Our results agree with the suggested compensation stages of PD where structures outside the basal ganglia, especially the SMA, would undergo change to counterbalance the putative abnormal activity in the thalamus and basal ganglia [1]. Considering the long time-course from the onset of PD-related pathology to the onset of clinical symptoms [33], the subcortical and cortical motor pathways may well have undergone compensatory and adaptive structural and functional reorganization long before PD patients have been diagnosed clinically. Such a model would be supported by our observation (Supplementary table 2) that changes in the diffusion metrics were not confined to the hemisphere contralateral to the side of dominant symptoms.

Recent evidence from PD rodent models showed axonal sprouting as compensatory mechanism [34], but this has not been studied in detail outside the nigrostriatal system. Based on our present findings, we suggest that there may be compensatory sprouting in motor tracts in response to decreased input from the thalamus and striatum as a consequence of PD pathology. We would further suggest that sprouting should also be assessed in corticospinal and thalamo-cortical motor tracts, both in animal models and in human brains post-mortem.

Methodological considerations

Diffusion tensor metrics are highly sensitive to white matter microstructural changes; however, they are non-specific indices with complex measures, hence one has to be cautious when inferring any specific biological mechanisms underlying changes in these measures [35]. Before interpreting our findings in terms of putatively increased structural connections in PD we need to exclude the possibility that they are influenced by methodological artefacts. We used the dRL algorithm which reduces the number of spurious fibre orientations that can produce artefactual reconstructions of tracts and is said to be robust in mapping cortical connectivity [5]. In patient and clinical studies, presence of degeneration makes the estimated tract reconstructions prone to isotropic partial volume effects [36] but the spherical deconvolution methods make it possible to obtain accurate white matter fibres that are corrected for partial volume effects and crossing fibres. Additionally, we found a higher number of reconstructed streamlines in PD patients than in HCs in the motor tracts and the UNF even though only the motor tracts showed increased FA whereas the UNF showed decreased FA. We can thus exclude that higher FA values were driven by the increase in number of reconstructed streamlines or number of occupied voxels or tract volume.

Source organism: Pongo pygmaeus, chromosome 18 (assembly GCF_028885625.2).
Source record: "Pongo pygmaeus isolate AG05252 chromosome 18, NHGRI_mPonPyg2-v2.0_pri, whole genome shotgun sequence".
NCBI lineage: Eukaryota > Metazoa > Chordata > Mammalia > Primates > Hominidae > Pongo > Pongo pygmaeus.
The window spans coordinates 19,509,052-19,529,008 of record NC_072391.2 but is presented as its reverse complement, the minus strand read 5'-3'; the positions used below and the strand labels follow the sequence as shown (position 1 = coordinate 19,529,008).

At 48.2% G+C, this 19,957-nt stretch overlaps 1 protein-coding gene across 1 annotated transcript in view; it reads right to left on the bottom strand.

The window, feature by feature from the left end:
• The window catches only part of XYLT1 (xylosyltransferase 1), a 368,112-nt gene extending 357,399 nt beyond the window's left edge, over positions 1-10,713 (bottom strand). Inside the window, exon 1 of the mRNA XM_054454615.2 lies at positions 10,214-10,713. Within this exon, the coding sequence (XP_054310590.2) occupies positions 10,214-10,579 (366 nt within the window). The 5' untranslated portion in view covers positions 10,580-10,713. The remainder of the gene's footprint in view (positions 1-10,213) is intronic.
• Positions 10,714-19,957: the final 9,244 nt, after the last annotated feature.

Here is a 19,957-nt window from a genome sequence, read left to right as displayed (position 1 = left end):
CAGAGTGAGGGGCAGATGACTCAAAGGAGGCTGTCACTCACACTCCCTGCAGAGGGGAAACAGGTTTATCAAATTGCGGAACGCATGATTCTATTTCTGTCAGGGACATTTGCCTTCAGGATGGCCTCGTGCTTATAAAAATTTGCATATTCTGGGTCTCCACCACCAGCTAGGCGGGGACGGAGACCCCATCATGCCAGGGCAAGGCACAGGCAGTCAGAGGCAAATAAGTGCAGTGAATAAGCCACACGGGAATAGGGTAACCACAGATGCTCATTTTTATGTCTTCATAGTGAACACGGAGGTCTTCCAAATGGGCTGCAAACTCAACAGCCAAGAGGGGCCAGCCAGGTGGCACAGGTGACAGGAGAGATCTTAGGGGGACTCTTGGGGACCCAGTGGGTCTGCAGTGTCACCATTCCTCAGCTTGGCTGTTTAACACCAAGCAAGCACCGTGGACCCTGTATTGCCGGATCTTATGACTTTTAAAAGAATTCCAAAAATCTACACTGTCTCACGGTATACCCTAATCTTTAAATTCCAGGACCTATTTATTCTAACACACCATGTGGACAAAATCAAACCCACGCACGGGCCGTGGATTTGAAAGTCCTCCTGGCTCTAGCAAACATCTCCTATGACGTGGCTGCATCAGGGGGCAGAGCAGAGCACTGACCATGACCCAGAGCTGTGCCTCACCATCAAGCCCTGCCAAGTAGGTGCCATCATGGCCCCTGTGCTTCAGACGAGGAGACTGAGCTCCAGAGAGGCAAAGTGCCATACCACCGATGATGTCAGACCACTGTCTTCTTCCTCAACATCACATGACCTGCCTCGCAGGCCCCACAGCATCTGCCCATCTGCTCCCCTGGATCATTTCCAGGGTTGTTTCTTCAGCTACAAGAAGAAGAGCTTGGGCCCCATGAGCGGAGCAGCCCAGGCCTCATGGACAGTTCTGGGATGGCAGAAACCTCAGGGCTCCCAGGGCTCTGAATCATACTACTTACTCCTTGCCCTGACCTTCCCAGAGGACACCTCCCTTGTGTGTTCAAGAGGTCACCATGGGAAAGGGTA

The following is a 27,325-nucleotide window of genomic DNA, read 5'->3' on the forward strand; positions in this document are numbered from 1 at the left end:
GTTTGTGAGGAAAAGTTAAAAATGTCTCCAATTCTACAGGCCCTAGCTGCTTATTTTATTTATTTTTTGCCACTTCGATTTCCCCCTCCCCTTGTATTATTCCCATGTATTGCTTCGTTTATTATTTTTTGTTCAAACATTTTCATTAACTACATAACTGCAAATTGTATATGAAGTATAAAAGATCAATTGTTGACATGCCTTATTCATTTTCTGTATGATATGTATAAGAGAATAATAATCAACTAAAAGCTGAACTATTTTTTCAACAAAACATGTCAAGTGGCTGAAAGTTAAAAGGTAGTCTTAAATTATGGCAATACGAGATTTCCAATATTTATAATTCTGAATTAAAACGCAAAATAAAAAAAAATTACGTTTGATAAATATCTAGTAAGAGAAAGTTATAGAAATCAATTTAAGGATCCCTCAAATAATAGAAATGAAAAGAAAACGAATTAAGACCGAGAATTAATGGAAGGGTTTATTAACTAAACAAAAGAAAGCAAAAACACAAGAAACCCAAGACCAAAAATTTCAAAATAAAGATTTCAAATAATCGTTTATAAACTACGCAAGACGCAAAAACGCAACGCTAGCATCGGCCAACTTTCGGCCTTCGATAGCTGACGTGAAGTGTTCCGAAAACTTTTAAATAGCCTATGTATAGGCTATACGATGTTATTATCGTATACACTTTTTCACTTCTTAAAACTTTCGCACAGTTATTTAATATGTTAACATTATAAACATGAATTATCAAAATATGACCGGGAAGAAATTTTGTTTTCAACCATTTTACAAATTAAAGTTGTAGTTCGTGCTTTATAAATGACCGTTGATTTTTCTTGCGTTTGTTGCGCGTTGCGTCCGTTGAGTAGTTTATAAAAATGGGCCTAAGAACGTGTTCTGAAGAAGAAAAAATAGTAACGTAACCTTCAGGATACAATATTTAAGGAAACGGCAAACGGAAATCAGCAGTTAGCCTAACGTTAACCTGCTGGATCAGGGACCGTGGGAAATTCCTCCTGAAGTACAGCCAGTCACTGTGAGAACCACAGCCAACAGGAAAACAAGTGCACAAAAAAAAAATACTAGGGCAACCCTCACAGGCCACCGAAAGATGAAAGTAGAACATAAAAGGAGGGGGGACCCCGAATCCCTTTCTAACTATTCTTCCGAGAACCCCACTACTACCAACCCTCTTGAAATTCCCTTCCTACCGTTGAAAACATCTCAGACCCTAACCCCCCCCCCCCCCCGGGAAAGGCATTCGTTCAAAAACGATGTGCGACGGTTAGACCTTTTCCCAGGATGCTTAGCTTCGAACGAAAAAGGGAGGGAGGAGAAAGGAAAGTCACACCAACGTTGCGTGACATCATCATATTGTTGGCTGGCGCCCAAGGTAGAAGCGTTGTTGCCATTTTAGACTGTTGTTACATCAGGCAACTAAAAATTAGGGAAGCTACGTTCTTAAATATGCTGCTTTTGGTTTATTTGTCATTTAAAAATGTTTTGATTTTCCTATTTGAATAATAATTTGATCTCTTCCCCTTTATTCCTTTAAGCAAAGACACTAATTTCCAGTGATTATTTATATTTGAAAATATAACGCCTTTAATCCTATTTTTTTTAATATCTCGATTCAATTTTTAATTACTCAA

Because FA is a normalized measure it can be affected by changes in any of the compartments of white matter. For a better understanding of the specific contributions of axonal microstructural changes and myelination to changes in the white matter architecture in PD, future studies can apply complex diffusion microstructural models such as Composite Hindered and Restricted Model of Diffusion (CHARMED) or AxCaliber [26]. However, their clinical application in patients with movement disorders is limited by the long duration of scanning protocols. Recently developed myelin water fraction mapping and quantitative magnetization transfer techniques could also be used in future studies to better quantify myelination [37].